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Drop vanity metrics, likes, and logos: do the REAL work

This post from AR made me think on how easy it is to get sidetracked on the BS:

As if one more like, on Facebook of all places, was going to do anything for his startup.

It's common for people to focus on vanity metrics such as likes or followers.
Sometimes, it's a way of fooling yourself you're actually working on your dreams, while instead, you're just looking for ways to feel good, while avoding what's more effective.

Why the avoidance?

Because, of course, what's most effective often requires doing things that are more difficult, challenging, and, biggest fear of all, that your precious idea might not be financially viable -or not as easily achiavable as you thought-.

This other acquaintance of mine sent me this message the other day:

She: what do you like most (sent an attachment with 4 different professional logos)
Me: the second, but honest opinion: quit the logo, and start selling

That lady has done nothing to test the market, but hired a professional designer for her non-existing business.

That's cool if you got good funding and a team doing that for you... But if it's you starting something, focus on what really matters.
Instead of doing a logo, this lady could have prepared her favorite food and gone to the food market in front of her house to sell it, and see what reactions she'd get.

As to this day, almost 4 years after its inception, this website has no professional logo, less than 1k likes on all social media combined, and is represented by the ugliest business card ever -which its founder never once used for business, BTW-.
But it's a financially viable business.

Stef and selffriend have reacted to this post.
Stefselffriend
Have you read the forum guidelines for effective communication already?

Can we see a photo of the business card :)?

Quote from Stef on April 13, 2021, 5:27 am

Can we see a photo of the business card :)?

Front side:

And back (might remove the back later to avoid spam):

Edit: removed

Matthew Whitewood and Stef have reacted to this post.
Matthew WhitewoodStef
Have you read the forum guidelines for effective communication already?

Jaja i dont think it is ugly, just extremely minimalistic!

Ali Scarlett and Matthew Whitewood have reacted to this post.
Ali ScarlettMatthew Whitewood

Reading a book and this thread sprang to mind!

I'm learning quite a bit from this book:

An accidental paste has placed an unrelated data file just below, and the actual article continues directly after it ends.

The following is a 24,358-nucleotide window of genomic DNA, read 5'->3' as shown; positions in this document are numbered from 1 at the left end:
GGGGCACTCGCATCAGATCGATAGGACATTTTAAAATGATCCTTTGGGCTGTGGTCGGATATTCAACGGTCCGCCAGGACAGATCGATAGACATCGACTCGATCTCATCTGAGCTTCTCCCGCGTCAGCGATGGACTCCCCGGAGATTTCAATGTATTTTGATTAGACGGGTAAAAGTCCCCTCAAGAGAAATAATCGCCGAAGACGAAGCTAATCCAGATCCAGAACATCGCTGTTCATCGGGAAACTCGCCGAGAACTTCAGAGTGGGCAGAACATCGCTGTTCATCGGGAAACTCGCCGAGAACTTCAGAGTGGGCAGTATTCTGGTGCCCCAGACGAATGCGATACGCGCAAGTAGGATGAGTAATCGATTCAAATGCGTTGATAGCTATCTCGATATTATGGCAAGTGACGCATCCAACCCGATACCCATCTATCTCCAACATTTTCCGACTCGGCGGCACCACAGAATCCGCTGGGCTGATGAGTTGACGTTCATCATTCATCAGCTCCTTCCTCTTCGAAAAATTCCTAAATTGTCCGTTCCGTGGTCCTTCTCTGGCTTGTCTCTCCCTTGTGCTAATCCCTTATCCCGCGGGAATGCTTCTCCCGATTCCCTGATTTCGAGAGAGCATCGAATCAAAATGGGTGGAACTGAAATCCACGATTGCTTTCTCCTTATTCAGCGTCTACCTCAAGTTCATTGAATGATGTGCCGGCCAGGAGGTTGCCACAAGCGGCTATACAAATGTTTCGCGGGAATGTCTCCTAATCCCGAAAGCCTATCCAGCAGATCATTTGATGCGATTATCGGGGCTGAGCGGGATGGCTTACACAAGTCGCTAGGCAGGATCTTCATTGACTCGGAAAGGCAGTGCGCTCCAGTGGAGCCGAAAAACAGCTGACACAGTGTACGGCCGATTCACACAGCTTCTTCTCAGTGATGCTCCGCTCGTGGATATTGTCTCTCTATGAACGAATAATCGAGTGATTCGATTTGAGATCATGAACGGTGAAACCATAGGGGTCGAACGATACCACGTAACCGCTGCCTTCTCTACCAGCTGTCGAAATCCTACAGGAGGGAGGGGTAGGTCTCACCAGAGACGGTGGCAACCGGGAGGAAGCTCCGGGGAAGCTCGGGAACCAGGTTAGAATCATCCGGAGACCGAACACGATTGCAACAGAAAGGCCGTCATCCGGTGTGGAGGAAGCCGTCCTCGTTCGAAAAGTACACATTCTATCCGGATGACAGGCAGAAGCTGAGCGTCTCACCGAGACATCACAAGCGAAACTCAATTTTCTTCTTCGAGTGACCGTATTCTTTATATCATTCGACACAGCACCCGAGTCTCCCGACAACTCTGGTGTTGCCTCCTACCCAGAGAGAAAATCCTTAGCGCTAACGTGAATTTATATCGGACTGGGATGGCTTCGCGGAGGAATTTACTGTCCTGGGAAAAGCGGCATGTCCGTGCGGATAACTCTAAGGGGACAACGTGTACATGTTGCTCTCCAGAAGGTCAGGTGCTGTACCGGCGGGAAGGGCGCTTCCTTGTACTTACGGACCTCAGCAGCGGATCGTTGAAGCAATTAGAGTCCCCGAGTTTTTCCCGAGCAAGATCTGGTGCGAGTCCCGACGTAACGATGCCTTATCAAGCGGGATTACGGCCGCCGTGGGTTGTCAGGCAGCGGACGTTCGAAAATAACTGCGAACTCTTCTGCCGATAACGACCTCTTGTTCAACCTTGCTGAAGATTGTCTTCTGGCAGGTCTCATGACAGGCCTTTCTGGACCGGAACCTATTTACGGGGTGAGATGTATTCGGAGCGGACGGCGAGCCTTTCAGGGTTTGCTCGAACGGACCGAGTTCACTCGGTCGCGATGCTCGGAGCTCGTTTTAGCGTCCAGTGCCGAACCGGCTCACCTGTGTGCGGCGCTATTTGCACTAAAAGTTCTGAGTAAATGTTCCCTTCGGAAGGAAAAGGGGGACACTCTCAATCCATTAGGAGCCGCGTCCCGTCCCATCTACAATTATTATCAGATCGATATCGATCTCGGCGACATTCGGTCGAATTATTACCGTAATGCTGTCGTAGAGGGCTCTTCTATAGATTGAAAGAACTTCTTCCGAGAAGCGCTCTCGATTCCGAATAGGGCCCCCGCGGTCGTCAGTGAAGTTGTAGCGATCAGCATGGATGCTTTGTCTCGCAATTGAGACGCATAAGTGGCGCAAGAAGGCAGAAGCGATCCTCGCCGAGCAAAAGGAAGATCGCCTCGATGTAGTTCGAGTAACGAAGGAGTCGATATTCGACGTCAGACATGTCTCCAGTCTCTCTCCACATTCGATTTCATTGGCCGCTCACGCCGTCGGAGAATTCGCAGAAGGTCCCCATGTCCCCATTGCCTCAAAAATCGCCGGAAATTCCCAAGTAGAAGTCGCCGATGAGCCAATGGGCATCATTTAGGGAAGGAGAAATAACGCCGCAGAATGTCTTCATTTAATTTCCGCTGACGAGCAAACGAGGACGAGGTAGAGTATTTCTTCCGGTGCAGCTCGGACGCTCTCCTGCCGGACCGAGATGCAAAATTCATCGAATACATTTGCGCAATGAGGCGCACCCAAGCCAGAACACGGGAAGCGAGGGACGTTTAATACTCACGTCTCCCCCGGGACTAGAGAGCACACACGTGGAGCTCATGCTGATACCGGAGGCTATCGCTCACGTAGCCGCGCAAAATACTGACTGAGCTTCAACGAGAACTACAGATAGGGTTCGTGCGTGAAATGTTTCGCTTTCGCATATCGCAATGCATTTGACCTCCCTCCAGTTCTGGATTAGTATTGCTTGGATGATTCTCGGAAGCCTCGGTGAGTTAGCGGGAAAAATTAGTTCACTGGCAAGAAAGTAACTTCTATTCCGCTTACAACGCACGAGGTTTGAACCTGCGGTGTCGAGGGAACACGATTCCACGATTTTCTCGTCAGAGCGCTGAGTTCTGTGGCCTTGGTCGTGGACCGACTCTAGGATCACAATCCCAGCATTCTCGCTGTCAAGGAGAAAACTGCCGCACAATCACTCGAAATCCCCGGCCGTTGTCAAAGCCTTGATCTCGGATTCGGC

The Psychology of Sales Call Reluctance: Earning What You're Worth in Sales

I have sales call reluctance, especially when cold calling.
I feel motivated with a goal, but there's still fear.
My main archetype is telephobia.

There were other archetypes I resonated with.
Stage fright to an extent, but I got much better through joining Toastmasters during my University days.
And Yielder (too submissive) through assertiveness training.

Who are the People Who Focus Too Much on Vanity Metrics?

People who are obsessed with vanity metrics can be said to have the archetype of Hyper-Pro (protension).
They are trying to compensate for secret doubts they have about their worth and acceptability.
For Hyper-Pros, projecting a successful image is step one.
Step two is defending their image.

Imposters

To qualify as having sales call reluctance, you must have the characteristics:

  • Motivated - You are not reluctant to do something if you don't even want to do something
  • Goal-Oriented - If you are disorganised and without a goal, can you really say you are reluctant to hunt down prospects?
  • Well-Informed - If you don't know what you are selling, can you be reluctant to sell?

Otherwise, you are not really call-reluctant.
You are one of the following imposters:

  1. Low Motivation - Low Motivation, High Goals = All Talk, No Action
  2. Goal Diffusion - High Motivation, Too Many goals = Too Many Irons in the Fire
  3. Low Goals - High Motivation, Low Goals = All Dressed Up, But No Place To Go
  4. Information - High Motivation, High Goals, Low Training = I'll Prospect When I Know What To Say

Got to love the concise, simple explanations.

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